Become a citizen scientist for the solar eclipse

Geneva Matthews
July 22, 2017

"Once you see a total eclipse of the sun, immediately your next question will be, 'When is the next one, where is it?'" said Mark Littmann, professor of journalism and electronic media at the University of Tennessee.

The last total solar eclipse to pass through the contiguous United States was in 1918 and that won't happen again until 2045, when Stillwater will be 100 percent dark, according to NASA.

In eastern Iowa we will not catch the total solar eclipse, but a partial solar eclipse.

There are several local events leading up to the big day, two in Beaufort, which is the one of closest cities in the Coastal Empire and Lowcountry to the Solar Eclipse, which will be directly over Moncks Corner, SC at 2:47pm. But where can you see the eclipse? The eclipse is the first coast-to-coast total solar eclipse in the 99 years. The partial eclipse will then continue until about 3 p.m. It's why this celestial event has been dubbed "The Great American Eclipse".

Fisher will be experiencing the sights and sounds of the eclipse from the small town of Madras in central Oregon. Scientists want help in determining how much temperatures actually drop during an eclipse.

You'll have to get south of Bend, Ore., or southwest of Salem, Ore., to see the total solar eclipse. With the eclipse a month away today, its prudent to practice ahead of time.”. But don't just jump online and buy the first viewer you see - make sure they are ISO 12312-2 certified. This year the longest duration will be 2 minutes 40 seconds, but to experience that you will have to be near Carbondale, Illinois. The last coast-to-coast eclipse in US was in 1918.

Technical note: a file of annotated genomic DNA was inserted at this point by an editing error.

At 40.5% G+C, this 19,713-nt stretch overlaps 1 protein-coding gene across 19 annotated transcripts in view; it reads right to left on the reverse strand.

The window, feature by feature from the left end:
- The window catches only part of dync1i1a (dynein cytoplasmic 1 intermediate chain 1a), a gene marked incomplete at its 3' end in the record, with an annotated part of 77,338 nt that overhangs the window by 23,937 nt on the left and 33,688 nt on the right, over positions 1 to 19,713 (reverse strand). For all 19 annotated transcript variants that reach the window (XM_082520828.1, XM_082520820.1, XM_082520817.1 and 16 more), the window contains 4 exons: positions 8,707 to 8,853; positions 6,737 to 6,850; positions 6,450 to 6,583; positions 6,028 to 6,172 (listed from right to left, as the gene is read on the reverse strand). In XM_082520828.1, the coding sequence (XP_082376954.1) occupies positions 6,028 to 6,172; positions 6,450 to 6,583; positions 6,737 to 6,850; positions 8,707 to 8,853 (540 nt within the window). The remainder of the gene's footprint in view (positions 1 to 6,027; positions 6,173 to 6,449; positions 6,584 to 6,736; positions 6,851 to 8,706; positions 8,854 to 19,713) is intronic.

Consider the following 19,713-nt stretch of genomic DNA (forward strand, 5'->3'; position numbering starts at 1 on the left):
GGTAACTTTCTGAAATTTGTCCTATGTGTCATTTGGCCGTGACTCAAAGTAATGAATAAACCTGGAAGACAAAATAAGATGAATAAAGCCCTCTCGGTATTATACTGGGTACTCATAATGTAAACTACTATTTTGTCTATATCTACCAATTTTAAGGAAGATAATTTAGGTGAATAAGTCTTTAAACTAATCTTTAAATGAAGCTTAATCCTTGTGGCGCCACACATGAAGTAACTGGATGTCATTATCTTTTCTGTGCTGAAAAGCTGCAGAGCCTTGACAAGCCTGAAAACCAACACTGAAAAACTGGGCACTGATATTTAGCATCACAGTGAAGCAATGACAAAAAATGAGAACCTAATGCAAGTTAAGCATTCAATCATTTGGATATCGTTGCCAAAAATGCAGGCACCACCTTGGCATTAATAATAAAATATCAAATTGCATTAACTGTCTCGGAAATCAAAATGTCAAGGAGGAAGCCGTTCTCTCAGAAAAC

There will be sunspotter telescopes that project the sun's image onto paper as well as a limited number of eclipse viewers that enable people to look directly at the sun without damaging their eyes, she said. Communities that lie among the drier, cooler Rocky Mountains are more likely to witness a noteworthy dip in temperatures compared to states like Tennessee or SC, which are typically locked in the humid doldrums of summer at the end of August.

Most astronomers have the same advice: Get to the path of totality, because you won't want to miss this. This is what most people will experience - the partial eclipse. Always supervise children using solar eclipse glasses. The almost four-hour program will include unprecedented images of the August 21 eclipse from numerous spacecraft - including the International Space Station – high-altitude aircraft and balloons, and ground observations.

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